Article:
Chuck Haralson and Ken Smith were inducted into the Arkansas Tourism Hall of Fame during the 43rd annual Governor’s Conference on Tourism
After being closed for remodeling for nearly three months, Restaurant 1620 reopens Friday, Sept. 21, as 1620 Savoy, a name that pays tribute to Harlem’s the first integrated jazz club (1620 was owned by African-American chef Evette Brady) and to the new look’s jazz-era flavor.
Rick Qualls, who managed 1620 for former owner Brady (she’s gone into catering) and now owns the restaurant, brought his musical theater background to bear on the main dining room design, with its art-deco inspired marble floors, white leather chairs, hidden blue lighting, antique French advertising posters and a bar done in black and white tile and zebra carpeting.
The restaurant also has a casual side now, where you can eat from the same menu as the fine dining side — which includes 1620 favorites like filet mignon and liver and onions along with newly added dishes involving smoked duck, miso-glazed Tasmanian salmon, Dover sole and oysters — dressed in your cut-offs. Chefs are Tim Morton, Payne Harding and John Masching, all of whom are planning a new restaurant in the River Market district in a yet-to-be-built Central Arkansas Library System addition that will also feature a movie theater.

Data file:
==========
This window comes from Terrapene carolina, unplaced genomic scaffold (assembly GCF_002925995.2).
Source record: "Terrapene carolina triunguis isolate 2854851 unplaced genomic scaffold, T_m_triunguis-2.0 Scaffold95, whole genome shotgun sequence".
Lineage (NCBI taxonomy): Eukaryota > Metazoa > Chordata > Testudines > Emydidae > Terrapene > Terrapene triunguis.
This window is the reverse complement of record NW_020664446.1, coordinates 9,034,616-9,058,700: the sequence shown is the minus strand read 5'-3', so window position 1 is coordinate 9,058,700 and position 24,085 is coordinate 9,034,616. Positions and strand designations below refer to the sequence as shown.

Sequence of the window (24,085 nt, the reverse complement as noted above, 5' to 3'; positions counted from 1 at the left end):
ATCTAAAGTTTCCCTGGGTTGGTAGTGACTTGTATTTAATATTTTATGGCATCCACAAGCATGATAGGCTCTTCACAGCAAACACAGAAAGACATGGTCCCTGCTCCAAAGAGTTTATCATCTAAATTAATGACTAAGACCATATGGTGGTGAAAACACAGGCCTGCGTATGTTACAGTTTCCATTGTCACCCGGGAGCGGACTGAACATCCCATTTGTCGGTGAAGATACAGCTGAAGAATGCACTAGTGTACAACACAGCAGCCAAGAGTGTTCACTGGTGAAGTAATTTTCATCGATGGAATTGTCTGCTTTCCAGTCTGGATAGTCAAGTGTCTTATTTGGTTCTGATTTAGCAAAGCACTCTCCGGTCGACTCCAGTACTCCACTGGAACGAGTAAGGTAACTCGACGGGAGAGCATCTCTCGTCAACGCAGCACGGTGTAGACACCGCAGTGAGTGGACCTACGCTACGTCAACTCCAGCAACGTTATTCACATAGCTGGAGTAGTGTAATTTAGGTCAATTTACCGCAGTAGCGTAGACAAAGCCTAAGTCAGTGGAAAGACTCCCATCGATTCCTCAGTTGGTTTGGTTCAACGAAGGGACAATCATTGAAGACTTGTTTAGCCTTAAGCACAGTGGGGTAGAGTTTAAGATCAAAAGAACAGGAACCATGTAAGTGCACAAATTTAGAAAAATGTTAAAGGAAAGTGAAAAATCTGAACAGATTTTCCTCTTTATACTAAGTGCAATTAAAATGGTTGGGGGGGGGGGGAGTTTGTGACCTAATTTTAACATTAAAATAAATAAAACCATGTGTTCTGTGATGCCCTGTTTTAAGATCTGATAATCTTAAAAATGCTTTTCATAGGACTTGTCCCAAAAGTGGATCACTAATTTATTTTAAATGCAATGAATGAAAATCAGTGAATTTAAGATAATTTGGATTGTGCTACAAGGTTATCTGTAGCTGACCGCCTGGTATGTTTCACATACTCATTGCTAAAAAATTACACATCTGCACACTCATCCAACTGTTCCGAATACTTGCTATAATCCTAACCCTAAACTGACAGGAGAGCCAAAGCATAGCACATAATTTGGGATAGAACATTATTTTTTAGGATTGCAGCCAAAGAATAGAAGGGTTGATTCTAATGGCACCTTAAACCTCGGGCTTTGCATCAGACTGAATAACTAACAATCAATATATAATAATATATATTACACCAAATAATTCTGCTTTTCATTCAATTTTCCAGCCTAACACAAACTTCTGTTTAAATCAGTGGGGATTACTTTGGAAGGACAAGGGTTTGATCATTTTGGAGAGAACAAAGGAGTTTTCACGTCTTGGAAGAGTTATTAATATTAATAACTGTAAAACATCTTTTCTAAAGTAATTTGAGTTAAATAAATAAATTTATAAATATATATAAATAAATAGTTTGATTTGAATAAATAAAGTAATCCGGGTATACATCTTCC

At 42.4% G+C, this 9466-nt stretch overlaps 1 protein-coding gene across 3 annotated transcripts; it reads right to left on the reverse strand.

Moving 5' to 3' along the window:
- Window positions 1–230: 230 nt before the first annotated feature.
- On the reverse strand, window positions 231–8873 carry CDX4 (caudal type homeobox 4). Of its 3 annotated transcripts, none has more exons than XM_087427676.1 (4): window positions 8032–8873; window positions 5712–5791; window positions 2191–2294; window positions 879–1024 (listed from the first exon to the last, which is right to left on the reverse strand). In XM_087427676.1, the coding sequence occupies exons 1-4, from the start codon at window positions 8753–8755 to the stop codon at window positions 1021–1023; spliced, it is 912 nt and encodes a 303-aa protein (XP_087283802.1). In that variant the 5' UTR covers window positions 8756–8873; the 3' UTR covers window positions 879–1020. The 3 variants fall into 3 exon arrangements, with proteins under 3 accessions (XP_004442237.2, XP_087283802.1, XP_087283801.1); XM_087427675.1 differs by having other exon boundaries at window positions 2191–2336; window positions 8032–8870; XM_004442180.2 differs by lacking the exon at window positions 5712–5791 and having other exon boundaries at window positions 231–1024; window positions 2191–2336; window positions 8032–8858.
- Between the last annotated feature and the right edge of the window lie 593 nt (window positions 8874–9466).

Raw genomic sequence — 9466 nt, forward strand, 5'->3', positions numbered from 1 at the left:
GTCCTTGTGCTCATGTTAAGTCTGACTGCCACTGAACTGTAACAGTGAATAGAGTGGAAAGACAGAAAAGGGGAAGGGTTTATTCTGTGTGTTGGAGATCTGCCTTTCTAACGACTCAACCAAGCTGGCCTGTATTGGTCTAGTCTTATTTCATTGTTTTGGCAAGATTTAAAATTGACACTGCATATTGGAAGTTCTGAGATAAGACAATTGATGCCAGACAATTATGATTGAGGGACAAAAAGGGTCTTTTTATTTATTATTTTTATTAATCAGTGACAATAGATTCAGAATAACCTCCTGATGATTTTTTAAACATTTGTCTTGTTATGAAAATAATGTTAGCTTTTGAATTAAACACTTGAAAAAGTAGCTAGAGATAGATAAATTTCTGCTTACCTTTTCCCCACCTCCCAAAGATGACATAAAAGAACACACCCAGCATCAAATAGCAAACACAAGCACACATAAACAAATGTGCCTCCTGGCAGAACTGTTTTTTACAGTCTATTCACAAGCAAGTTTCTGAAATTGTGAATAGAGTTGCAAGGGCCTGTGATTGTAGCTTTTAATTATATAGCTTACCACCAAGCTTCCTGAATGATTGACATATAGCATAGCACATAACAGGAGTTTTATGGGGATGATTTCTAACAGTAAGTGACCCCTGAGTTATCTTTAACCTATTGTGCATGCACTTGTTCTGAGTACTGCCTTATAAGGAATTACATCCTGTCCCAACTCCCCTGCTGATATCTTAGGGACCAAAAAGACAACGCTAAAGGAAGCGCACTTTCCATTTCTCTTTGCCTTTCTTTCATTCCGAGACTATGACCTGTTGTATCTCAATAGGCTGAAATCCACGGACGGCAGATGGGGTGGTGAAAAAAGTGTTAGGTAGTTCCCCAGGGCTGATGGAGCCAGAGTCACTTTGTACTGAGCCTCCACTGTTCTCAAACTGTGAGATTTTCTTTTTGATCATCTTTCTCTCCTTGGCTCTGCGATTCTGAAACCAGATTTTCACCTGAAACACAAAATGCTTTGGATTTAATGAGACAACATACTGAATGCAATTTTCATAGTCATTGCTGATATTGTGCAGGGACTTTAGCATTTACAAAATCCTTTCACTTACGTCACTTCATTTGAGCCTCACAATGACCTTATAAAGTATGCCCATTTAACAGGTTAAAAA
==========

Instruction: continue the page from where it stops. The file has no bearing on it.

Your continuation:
The casual side has a bar and bar menu (croque monsieur, smoked duck tacos) as well, where nothing is more expensive than $12, and a walled patio where, Qualls said, “a water fountain flows into a fire pit.” The casual side will transform into the Club Savoy from 10 p.m. to 2 a.m. Friday and Saturday nights, with a DJ. The restaurant will be open for dinner daily except for its first Sunday, Sept. 23.